Note https://lavo.com.au/ claims to get >50% round-trip efficiency, which seems to be by using metal-hydride chemical compression/storage and using waste-heat from the fuel cell to liberate the hydrogen from the metal-hydride storage, combined with li-Ion battery to act as a buffer for slow-rampup. I still find the 50% claim questionable. Also note the metal-hydride storage cells are 32Kg per 10kWh of effective storage, or an energy density of 0.31kWh/Kg not including the fuel-cell weight. This makes it around the same energy density as Li-Ion.

For compressed gas storage, the mirai pressure tanks are 87.5Kg for 5Kg of storage or 87.5/5 + 1 = 18.5Kg per 1Kg of H2. Assuming 60% fuel-cell efficiency that works out as `33.3*0.6/18.5 ~= 1.1 kWh/Kg, or only 4x the best Li-Ion. However, you still need to factor in the fuel-cell weight.

The specs for available fuel-cells I found are pretty heavy and would eat into the kWh/Kg pretty badly unless you carry a lot of hydrogen;

Note the mirai's fuel cell is a pretty amazing 2kW/Kg. This puts the best possible kWh/Kg of a full hydrogen power supply at::

W = P/2  + 18.5*K
E = 0.6 * 33.3*K ~= 20*K
D = E / W = 20*K / (P/2 + 18.5*K)
  = 40*K / (37*K + P)


P = power output in kW
K = weight of Hydrogen in Kg
W = full system weight in Kg
E = effective energy stored in kWh
D = effective energy density in kWh/Kg

So the lower the P power output and the higher the K hydrogen stored, the higher the energy density. With 3kW per Kg of hydrogen stored we get D=1.0kWh/Kg.

Comparing this to a Tesla Powerwall2 which has P=5kW, E=13.5kWh, W=114Kg, for 0.12kWh/Kg, a similar power/capacity hydrogen system would have K=0.675Kg, W=14.5Kg, for 0.9kWh/Kg, or 7.5x the energy density. Note however, a Powerwall2's energy density is less than half the energy density you can get with higher end Li-Ion batteries, and hydrogen is still half as energy efficient (per kWh you put in, you get half as much out).

A better example is the E=100kWh, W=625Kg, P=400kW (estimated from "ludicrous mode") Tesla model-S battery for D=0.16kWh/Kg. A hydrogen equivalent storage would have K=5Kg, W=292.5Kg, D=0.34kWh/Kg, or about 1/2 the weight. For the same weight it would be K=23Kg, E=460kWh, D=0.74, or 4.6x the storage. It's the fuel-cell power output per Kg that really hurts hydrogen here. If we reduce the power output requirement to 100kW it becomes W=142.5Kg, D=0.70kWh/Kg, or 1/4 the weight. This is why many hydrogen solutions include a Li-Ion battery; to give higher peak power output with a lighter/smaller sustained power output fuel-cell.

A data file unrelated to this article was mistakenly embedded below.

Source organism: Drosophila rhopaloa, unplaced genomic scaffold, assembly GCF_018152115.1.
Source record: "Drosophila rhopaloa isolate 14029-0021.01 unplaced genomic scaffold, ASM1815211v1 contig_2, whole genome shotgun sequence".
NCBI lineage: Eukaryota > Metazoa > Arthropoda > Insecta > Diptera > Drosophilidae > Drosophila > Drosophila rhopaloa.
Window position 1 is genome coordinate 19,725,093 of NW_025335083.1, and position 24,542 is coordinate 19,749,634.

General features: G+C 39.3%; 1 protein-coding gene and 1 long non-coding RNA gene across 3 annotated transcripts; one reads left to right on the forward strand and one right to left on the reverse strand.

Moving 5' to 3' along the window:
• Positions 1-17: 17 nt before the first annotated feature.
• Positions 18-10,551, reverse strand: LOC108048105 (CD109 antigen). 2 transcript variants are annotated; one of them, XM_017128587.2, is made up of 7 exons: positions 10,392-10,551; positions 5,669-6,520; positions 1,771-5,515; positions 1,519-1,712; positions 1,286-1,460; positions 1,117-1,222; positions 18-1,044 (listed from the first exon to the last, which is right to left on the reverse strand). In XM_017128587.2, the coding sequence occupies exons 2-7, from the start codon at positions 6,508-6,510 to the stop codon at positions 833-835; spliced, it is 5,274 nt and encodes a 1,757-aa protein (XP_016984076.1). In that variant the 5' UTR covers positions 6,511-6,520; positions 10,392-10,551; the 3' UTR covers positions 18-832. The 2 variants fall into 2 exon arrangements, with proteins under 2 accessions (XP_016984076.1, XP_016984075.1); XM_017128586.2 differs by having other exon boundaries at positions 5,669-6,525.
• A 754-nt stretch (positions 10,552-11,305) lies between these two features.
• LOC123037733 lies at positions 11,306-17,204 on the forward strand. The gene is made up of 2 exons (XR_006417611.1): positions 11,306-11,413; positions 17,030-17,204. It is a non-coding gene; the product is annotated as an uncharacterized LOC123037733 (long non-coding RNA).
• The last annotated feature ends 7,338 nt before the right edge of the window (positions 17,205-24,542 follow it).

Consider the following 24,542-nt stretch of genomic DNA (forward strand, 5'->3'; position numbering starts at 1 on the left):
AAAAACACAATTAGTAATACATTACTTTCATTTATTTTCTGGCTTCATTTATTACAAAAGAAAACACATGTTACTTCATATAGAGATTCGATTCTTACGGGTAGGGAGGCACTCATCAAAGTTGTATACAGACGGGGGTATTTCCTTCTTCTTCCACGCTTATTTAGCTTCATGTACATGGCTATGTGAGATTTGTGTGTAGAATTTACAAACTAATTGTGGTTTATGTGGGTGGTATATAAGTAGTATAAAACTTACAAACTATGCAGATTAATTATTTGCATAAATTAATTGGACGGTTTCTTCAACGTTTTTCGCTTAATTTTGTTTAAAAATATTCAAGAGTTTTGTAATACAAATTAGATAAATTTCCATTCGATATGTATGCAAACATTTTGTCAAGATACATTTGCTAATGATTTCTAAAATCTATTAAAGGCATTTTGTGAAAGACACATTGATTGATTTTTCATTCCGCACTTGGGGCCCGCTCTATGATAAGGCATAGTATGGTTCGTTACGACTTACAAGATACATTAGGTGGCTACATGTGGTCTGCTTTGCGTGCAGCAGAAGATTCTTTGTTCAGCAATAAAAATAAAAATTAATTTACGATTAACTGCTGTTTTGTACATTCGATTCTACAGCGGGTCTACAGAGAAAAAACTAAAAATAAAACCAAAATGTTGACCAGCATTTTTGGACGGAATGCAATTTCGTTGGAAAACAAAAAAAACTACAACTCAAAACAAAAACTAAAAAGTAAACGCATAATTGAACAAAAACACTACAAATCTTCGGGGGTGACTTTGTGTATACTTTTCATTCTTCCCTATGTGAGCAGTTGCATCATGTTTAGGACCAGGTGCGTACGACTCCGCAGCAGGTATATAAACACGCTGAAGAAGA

The benefits of hydrogen also increase with increased E energy stored. For P=100kW, E=400kWh, we get K=20Kg, W=420Kg, D=0.95. Note however that the power required for hovering scales at W^(3/2) (from https://www.mdpi.com/2226-4310/6/3/26/pdf), so your power requirements increase faster-than-linear with weight, while system weight increases linearly with power, so as you scale up you will eventually have insufficient power to even lift your fuel-cell, let alone the extra hydrogen stored.

Note aircraft piston engines are also about 2kW/Kg (DC-7 see https://en.wikipedia.org/wiki/Power-to-weight_ratio#Heat_engines_and_heat_pumps), but they don't need to pay the extra electric motor weight at 10kW/Kg (Telsa motor, 310kW, 32Kg) to convert it into mechanical power.

Electric motors have 20%~99% effiency depending on the load, and can output 10Kw/Kg, with max efficiency is at about 75% of peak power output. This high efficiency also applies to generators, and is the reason gravity storage efficiency is so high (gravity storage is just motors to lift weights, and generators to lower them).

TLDR; hydrogen is about half as efficient as Li-Ion with about 4x the energy density. So for the same weight and power, hydrogen will cost you 8x as much to fill your tank, and take you 4x as far as Li-Ion.

  ( 2 subscribers )